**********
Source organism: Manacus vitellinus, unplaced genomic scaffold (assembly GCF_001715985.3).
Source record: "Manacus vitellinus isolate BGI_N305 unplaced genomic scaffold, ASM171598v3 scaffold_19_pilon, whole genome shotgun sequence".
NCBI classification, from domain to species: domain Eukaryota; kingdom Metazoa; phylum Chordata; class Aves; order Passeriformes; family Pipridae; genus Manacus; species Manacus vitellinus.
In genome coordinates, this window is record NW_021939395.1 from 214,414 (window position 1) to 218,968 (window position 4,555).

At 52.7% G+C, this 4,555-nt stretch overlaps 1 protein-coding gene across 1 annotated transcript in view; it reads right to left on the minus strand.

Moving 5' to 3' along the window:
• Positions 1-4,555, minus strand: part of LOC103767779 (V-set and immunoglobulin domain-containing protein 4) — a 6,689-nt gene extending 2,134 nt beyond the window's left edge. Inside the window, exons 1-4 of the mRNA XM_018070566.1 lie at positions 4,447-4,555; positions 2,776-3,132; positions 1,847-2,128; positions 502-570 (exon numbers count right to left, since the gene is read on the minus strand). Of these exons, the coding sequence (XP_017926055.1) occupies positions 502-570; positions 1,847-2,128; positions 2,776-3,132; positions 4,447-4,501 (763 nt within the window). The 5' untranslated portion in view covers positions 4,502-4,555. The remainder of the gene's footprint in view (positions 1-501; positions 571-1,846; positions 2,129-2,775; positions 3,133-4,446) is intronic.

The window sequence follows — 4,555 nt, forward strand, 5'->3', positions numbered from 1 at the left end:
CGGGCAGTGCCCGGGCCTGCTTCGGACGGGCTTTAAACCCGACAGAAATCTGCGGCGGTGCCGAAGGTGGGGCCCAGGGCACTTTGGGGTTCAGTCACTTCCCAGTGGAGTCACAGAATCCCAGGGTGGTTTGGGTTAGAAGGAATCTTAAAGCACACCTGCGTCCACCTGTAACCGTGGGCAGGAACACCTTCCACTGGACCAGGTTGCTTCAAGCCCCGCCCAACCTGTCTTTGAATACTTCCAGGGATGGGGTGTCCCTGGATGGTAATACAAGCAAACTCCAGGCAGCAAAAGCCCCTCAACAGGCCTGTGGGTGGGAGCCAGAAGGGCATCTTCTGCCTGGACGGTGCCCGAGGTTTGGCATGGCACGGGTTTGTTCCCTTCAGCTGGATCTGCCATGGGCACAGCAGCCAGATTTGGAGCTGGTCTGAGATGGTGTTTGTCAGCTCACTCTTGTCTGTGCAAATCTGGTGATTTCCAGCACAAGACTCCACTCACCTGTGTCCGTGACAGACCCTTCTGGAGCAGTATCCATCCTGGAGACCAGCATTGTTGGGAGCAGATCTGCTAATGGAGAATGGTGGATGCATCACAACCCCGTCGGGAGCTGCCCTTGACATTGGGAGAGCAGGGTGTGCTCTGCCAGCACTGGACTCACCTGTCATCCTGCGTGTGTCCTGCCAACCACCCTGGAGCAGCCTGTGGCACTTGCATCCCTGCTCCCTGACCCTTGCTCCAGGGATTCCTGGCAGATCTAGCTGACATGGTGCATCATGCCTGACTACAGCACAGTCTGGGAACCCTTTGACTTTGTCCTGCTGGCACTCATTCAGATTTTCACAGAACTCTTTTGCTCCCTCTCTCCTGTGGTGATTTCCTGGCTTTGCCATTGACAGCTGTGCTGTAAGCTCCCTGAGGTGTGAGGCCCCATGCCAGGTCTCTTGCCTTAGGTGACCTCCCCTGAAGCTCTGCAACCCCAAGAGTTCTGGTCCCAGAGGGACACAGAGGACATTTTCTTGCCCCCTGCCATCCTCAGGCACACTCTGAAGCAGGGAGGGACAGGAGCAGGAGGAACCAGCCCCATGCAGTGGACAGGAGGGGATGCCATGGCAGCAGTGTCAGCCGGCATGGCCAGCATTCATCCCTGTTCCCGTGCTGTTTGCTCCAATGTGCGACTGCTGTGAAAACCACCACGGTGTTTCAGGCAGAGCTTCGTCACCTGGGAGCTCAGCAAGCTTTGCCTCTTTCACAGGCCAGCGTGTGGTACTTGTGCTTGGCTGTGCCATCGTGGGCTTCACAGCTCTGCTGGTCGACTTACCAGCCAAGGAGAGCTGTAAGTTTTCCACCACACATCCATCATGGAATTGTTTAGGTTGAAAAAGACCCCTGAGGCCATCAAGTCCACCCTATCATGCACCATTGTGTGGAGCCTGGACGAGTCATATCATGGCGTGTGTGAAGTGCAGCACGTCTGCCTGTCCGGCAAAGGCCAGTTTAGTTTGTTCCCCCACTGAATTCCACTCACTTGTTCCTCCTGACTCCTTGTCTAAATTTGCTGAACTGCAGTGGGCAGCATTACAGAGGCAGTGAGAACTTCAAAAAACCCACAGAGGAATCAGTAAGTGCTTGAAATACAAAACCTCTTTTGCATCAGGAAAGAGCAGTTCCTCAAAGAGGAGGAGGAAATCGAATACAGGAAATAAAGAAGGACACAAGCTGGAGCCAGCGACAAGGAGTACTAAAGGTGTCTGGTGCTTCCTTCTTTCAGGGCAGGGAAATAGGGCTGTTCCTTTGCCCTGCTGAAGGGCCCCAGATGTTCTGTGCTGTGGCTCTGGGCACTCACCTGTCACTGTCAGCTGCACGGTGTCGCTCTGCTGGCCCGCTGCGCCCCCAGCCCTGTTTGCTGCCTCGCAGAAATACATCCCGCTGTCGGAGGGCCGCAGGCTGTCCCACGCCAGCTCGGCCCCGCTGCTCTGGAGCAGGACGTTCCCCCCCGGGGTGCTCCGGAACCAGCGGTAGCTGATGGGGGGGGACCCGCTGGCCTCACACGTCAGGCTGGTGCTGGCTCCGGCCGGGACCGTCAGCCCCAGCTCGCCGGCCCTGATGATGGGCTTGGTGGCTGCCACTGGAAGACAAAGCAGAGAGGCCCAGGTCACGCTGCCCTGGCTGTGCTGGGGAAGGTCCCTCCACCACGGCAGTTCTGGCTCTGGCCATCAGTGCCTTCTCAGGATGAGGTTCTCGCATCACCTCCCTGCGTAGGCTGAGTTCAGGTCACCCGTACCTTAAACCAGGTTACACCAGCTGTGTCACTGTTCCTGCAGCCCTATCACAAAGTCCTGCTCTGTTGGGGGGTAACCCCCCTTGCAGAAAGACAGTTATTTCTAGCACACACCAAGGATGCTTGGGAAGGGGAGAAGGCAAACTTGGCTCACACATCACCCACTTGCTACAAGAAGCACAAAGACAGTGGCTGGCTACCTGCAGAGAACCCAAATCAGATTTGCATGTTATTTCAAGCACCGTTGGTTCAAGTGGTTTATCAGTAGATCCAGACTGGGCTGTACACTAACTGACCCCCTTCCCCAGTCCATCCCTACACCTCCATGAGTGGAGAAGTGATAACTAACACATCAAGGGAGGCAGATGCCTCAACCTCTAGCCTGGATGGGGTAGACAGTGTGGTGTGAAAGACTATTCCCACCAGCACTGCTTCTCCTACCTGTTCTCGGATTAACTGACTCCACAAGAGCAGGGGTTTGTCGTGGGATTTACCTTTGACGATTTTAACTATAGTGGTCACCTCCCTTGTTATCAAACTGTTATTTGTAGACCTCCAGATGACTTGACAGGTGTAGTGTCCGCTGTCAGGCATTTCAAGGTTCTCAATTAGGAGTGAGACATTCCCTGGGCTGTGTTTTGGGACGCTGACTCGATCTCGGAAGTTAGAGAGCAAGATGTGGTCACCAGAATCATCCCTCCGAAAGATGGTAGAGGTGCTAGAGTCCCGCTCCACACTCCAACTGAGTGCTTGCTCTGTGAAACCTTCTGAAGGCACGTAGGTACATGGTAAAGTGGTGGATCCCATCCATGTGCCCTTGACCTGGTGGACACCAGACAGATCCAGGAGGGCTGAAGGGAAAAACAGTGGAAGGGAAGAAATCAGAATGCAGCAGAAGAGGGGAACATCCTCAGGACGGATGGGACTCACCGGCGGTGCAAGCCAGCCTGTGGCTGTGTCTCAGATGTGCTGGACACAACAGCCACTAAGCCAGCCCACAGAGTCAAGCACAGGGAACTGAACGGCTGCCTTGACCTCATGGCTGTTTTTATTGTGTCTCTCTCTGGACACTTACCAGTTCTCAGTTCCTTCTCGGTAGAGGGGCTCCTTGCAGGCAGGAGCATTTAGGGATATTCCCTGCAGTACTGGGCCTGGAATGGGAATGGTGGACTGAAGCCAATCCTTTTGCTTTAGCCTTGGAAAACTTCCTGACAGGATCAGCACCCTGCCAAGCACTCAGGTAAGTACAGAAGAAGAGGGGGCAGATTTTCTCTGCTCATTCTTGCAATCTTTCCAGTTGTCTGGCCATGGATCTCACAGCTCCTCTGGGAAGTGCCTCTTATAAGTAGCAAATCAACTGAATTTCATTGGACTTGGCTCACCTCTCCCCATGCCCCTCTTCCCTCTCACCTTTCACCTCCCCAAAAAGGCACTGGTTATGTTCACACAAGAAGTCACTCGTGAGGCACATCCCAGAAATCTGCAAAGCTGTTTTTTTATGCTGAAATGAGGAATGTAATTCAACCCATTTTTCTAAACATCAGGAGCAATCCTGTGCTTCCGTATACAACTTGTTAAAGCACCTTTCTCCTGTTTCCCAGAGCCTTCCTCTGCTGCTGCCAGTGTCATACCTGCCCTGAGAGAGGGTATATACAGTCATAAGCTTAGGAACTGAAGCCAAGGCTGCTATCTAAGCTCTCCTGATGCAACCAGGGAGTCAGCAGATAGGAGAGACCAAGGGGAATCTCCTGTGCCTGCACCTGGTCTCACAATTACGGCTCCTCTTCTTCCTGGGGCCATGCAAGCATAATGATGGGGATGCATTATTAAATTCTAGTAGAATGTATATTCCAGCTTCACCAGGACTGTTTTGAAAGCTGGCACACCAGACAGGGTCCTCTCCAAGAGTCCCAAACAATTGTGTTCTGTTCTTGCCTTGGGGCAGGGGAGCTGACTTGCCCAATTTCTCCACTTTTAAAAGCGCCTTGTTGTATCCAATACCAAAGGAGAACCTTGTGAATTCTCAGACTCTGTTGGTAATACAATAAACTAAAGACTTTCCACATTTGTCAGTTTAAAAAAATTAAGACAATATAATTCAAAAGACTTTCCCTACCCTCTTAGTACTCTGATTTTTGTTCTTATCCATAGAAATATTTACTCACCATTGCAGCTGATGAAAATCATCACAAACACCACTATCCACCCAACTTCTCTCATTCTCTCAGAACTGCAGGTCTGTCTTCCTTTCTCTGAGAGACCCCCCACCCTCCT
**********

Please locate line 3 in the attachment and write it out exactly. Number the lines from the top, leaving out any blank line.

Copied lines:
NCBI classification, from domain to species: domain Eukaryota; kingdom Metazoa; phylum Chordata; class Aves; order Passeriformes; family Pipridae; genus Manacus; species Manacus vitellinus.